Tropical Animal Health and Production

, Volume 41, Issue 2, pp 141–144 | Cite as

Prevalence of Brucella abortus antibodies in serum of Holstein cattle in Cameroon

  • P. H. Bayemi
  • E. C. Webb
  • M. V. Nsongka
  • H. Unger
  • H. Njakoi
Short Communication


Holstein cattle of a small scale dairy production systems were screened for Brucella abortus antibodies in 21 villages in Cameroon by ELISA. Results show a general seroprevalence of 8.4% in Holstein cattle. Of the 192 cows tested, 14 were infected giving a within-sex seroprevalence of 7.3% while 6/74 bulls were infected with a seroprevalence of 8%. There was no evidence (P=0.11) of differences in seroprevalence between age groups although animals above one year and below three years accounted for nearly half of the infected animals. 64% of infected animals were found in three locations (P=0.015): Kutaba (32%), Bamendankwe (16%) and Finge (16%). A specific control programme should be organized at these locations. Measures should be taken to ensure the eradication of the disease within the population and sound control measures adopted to avoid a further spread of the disease to larger cattle populations. Infected animals should be slaughtered systematically. All farmers should be advised to boil milk before consumption. Vaccination against Brucella abortus should be instituted and use of artificial insemination propagated. In order to ensure a productive and healthy population of Holstein cows within the dairy production scheme, regular Brucella testing should be instituted.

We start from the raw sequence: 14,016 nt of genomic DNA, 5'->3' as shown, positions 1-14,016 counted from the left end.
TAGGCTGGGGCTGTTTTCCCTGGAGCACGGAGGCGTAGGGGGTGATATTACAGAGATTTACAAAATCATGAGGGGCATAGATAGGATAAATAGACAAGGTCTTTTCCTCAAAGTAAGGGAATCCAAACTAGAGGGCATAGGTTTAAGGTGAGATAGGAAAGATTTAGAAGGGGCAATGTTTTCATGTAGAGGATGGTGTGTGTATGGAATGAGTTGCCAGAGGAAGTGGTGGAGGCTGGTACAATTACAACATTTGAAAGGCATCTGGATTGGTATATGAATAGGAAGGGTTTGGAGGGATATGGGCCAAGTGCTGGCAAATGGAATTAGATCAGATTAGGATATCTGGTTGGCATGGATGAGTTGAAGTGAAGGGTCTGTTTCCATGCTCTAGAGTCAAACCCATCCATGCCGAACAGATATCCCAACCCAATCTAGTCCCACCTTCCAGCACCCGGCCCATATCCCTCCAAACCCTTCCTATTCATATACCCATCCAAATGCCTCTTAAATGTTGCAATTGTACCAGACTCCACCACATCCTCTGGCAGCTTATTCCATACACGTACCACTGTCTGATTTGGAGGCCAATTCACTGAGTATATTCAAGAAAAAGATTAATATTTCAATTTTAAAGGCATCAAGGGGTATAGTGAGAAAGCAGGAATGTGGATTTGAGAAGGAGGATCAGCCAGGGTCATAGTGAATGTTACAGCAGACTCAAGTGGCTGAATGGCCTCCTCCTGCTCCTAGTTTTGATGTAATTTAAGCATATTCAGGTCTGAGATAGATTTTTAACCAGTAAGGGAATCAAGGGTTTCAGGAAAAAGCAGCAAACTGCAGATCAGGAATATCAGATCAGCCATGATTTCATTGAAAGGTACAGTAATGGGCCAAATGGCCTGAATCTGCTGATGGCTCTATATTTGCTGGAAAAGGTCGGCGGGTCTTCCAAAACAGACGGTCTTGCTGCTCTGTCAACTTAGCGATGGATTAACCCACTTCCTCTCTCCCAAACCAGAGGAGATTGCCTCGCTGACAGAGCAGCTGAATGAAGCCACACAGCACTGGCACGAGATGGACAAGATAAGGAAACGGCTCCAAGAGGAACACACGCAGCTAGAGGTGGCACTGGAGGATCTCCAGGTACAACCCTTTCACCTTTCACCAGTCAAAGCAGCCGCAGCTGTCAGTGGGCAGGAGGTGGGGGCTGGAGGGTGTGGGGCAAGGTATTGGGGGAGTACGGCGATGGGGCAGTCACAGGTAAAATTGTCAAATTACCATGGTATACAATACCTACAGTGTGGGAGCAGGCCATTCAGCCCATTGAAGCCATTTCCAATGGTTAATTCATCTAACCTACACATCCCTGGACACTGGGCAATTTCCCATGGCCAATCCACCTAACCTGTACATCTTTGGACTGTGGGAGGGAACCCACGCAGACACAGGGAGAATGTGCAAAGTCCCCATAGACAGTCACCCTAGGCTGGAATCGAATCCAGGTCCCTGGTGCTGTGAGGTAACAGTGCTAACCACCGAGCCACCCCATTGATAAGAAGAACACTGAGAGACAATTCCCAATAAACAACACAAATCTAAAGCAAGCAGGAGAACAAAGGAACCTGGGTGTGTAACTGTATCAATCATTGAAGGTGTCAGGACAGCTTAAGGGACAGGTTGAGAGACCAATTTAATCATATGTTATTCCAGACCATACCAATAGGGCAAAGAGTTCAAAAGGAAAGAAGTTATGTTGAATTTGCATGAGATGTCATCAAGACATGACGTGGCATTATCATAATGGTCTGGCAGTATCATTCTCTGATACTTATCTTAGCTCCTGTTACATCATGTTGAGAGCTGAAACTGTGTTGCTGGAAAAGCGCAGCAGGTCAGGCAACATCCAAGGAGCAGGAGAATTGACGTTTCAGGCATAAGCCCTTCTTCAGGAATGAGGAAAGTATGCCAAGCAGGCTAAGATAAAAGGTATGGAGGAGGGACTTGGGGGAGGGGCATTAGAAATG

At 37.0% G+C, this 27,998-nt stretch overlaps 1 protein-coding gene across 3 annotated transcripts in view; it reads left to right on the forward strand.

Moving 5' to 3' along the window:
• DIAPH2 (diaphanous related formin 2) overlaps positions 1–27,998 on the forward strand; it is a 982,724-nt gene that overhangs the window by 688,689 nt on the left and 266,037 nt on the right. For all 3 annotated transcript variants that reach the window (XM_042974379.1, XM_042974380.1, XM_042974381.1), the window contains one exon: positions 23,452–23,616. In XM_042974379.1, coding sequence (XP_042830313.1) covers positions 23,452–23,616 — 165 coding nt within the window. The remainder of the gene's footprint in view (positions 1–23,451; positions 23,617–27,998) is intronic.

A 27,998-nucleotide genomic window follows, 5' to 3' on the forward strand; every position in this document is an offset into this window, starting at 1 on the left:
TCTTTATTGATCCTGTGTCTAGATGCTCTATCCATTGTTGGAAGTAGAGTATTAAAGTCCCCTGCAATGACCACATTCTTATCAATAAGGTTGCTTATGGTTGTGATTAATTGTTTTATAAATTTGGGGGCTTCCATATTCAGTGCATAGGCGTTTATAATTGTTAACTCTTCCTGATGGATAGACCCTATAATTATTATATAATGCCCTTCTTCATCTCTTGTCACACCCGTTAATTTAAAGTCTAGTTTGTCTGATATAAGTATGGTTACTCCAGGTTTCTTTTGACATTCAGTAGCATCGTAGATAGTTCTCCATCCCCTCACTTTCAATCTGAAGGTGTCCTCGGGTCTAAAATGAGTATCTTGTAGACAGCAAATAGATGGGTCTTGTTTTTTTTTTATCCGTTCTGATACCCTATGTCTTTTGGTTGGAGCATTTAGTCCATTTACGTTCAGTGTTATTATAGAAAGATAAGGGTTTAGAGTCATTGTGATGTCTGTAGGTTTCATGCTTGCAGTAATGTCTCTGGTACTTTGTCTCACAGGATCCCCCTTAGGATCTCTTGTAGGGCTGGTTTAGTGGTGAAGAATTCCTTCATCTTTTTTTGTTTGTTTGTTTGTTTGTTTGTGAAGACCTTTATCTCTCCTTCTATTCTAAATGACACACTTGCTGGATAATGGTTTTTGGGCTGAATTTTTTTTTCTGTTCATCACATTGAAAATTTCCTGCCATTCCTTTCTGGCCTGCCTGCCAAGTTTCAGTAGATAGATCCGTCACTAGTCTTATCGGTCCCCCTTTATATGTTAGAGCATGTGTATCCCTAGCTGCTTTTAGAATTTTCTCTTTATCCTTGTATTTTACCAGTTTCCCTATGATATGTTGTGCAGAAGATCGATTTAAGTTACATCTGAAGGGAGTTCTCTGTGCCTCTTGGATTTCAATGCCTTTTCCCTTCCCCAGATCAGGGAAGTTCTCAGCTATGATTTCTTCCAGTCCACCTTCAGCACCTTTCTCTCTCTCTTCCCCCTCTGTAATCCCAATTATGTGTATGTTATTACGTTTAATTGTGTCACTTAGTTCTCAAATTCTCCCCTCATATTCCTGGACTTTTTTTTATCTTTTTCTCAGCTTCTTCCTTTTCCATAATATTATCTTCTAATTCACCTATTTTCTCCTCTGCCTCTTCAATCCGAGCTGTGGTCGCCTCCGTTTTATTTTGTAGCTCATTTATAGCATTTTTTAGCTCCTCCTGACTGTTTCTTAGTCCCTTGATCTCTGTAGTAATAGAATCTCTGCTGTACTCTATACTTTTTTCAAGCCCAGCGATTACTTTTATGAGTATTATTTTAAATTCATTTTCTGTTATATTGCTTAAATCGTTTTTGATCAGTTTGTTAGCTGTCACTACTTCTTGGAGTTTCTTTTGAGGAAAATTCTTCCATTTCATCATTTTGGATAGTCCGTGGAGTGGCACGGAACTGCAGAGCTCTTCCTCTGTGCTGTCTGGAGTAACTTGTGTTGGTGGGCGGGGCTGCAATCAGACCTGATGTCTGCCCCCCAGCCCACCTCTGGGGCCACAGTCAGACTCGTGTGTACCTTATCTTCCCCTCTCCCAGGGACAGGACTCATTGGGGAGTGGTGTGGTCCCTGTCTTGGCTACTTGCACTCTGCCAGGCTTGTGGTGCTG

Brucella Cameroon ELISA Holstein cattle Small scale dairy 



World organization for animal health


enzyme-linked immunosorbent assay



This work was sponsored by the International Atomic Energy Agency (IAEA) and the Heifer International Cameroon. The authors are grateful to Mr Fonguh Emannuel, Mr Njong Vincent, Mr Apiembo for samples collection and laboratory work.